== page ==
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      Knitted autumn hat

      28th September

      I maybe in planning mode for the big 'C', shhh, I know it's only September so I thought I better live in the moment and make something autumnal as well.  Although, I think I'm doing ok so far on that front, see  quick autumn gift wrapping and bring autumn colours indoors and for English country side autumnal views see outdoor Oxfordshire

      One of the things I hoped to accomplish this year was to knit more and sporadically I have achieved this.  To spur me on in the latter half of this year, I have just bought myself a gift... new needles from Knit Pro and I love them!!!  I have been using their dpn all year but have now branched out to their circular needles, so it was with this in mind, I began to knit.

      I decided to make a quick autumn hat with wool from my stash.  Found a lovely orangey red  100% wool from Drops called Eskimo tucked away at the back of the cupboard and used 6mm needles.  Casting on 50 stitches, I set to with no pattern.

      Using wool that I had, I'm trying not to buy any more,
      I began knitting
      I wanted a quick make as really I had not planned for this and so decided to just knit on the circular needles, with such thick wool and large needles I was whizzing along like an old pro, easy to fool yourself, right?  After a few rows I decided it would be fun to try to add some leaves in and almost make the hat pumpkin like.  I set to quickly with my mini white board and white board pens and began to work out how to incorporate some leaves into the pattern.  I love to see how other people plan their designs, so thought I would show you my scruffy planning.  Why a white board, easy to rub out the mistakes as if they were never there!

      Planning the leaf design and the distances
      between the three leaves

      It really was a quick hat to knit, around two hours.  It almost made itself, almost.  I actually had three small balls of green that I used so that each leaf had its own yarn, this meant I was not carrying the yarn round the whole hat.  It worked well mostly, but the yarn threads did tangle up a tad and twice I needed to stop to untangle, but I thought it worth it.

      Growing quickly

      Excuse the no make up look,
      am full of a heavy cold today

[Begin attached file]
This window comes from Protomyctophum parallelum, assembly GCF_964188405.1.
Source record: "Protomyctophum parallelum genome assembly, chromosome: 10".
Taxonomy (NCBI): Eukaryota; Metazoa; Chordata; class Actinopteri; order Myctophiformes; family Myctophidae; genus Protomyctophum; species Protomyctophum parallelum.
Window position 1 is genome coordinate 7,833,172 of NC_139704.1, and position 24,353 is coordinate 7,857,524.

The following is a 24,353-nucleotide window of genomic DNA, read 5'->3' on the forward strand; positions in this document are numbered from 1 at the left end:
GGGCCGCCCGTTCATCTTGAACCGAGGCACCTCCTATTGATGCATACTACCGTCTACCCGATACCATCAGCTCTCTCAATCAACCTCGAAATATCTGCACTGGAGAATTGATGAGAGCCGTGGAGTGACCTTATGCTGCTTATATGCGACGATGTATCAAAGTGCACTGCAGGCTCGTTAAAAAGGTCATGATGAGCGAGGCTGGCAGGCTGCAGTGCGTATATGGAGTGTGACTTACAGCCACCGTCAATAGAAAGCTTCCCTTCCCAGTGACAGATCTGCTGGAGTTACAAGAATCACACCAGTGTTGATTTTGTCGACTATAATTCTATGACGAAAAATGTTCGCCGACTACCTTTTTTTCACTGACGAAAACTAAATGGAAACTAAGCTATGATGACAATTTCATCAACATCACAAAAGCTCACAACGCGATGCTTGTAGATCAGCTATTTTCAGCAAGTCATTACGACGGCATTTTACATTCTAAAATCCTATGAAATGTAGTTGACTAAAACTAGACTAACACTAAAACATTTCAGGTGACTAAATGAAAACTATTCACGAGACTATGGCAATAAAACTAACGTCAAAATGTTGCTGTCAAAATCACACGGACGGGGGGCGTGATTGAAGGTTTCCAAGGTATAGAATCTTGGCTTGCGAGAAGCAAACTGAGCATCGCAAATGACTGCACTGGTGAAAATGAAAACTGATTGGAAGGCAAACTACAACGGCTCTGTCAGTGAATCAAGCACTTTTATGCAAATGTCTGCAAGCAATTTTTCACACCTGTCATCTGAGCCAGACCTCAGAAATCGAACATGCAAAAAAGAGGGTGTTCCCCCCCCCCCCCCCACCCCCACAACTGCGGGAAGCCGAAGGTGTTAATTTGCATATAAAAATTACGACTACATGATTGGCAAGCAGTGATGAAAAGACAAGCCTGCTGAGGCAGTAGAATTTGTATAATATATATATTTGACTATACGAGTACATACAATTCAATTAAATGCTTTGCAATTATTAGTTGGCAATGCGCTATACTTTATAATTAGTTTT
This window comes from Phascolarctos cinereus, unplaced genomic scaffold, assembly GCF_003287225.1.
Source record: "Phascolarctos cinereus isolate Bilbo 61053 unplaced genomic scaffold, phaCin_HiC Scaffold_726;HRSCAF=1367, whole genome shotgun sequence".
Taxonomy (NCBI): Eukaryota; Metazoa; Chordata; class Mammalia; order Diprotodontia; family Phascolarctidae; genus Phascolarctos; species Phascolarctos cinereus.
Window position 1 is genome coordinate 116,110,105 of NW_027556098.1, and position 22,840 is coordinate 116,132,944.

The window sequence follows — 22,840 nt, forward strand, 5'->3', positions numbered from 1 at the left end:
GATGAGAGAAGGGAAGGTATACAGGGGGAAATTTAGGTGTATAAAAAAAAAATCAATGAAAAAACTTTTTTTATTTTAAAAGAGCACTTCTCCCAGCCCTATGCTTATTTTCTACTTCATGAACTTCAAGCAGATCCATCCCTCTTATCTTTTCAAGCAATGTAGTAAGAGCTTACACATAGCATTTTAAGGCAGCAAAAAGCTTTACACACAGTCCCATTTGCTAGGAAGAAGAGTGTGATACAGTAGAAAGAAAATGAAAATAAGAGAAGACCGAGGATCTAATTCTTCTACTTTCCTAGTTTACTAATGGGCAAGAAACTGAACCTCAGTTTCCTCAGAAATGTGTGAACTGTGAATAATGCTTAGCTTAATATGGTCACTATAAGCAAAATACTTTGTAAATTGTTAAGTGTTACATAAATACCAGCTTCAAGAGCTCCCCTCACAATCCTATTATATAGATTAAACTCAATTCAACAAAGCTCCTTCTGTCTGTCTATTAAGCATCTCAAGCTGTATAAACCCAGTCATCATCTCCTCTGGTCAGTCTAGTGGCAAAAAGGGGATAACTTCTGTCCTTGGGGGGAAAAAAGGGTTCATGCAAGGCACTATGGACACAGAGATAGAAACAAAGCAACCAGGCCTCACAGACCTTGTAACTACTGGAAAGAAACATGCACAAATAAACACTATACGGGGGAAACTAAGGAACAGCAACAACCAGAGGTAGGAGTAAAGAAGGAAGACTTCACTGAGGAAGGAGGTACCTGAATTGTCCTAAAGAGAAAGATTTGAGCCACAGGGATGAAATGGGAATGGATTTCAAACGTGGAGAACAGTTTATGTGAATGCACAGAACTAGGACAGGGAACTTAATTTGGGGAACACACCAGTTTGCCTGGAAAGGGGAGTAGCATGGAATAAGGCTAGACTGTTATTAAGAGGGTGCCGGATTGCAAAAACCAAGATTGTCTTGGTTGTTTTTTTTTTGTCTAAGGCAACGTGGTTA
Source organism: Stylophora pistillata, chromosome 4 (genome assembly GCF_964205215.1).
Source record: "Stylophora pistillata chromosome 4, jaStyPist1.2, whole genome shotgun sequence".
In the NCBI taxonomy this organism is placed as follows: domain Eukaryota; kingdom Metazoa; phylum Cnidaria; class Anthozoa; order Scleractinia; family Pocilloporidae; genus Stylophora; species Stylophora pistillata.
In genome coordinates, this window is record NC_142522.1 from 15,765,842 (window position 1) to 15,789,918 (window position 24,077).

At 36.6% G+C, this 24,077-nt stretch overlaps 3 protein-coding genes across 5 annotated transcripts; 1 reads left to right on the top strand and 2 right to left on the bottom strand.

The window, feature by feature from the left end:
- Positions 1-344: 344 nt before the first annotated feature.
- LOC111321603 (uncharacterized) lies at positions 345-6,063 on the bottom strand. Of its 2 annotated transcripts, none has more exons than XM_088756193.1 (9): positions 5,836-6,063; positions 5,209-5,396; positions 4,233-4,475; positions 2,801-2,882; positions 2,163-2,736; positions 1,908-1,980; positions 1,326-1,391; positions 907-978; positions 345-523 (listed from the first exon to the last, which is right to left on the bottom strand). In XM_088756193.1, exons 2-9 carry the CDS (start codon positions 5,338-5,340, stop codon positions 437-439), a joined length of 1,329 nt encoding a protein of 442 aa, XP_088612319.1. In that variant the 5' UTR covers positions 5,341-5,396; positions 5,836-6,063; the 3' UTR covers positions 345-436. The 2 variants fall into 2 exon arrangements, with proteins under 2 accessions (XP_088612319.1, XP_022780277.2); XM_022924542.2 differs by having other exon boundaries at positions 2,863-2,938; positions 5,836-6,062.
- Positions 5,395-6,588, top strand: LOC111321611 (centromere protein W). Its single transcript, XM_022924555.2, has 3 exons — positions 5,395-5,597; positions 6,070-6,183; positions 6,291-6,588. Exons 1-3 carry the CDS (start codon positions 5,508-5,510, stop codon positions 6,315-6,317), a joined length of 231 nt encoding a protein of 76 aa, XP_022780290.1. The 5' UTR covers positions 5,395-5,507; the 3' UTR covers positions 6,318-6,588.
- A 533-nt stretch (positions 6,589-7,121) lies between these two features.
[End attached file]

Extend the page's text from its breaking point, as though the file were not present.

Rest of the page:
I had not planned when to begin decreasing but waited to see how it sat on my head as I wanted a tight snug fit.  Half way through the leaf design after the nine green leaf stiches I began to decrease one stitch between each leaf for 3 rows and then decreased by 2 stiches between leaves for the remainder of the rows.  Once I was left with only six stitches I cast off, leaving long green tails.  With the green tails I pulled out my crochet hook and chained 10 and then slip stitched into each chain until I was back at the hat.  I then fastened off to create a stem on the top of the hat, a little I hope like a pumpkin stalk.

      We are experiencing beautiful
      autumn days at the moment

      Do you know how difficult it is to photograph
      yourself wearing a hat?  It almost took longer
      than the knitting itself!!!

      I feel that should the weather turn and let's face it, it could any day now,
      that I am ready and will be seasonal myself to boot! 
      ♥  Have a great week wherever you are 

Autumnal vases a quick make

26th September 

Today I felt the urge to use the ever growing pile of leaves from the garden.  Those who have followed me for a while will know that I love flowers and that I use all sorts of vessels as vases.  Again today, I use an old favourite.  A cardboard pot!  Come and see...

A quick autumn vase make over

You will need a container, mine is a cardboard vessel,
PVA glue and brush, old drinking glass and autumnal leaves.

The leaves were still a little damp from being outside so I put them in the oven after I had baked a cake, switched the oven off and left the door open.  Just enough to dry them a little without discolouring them.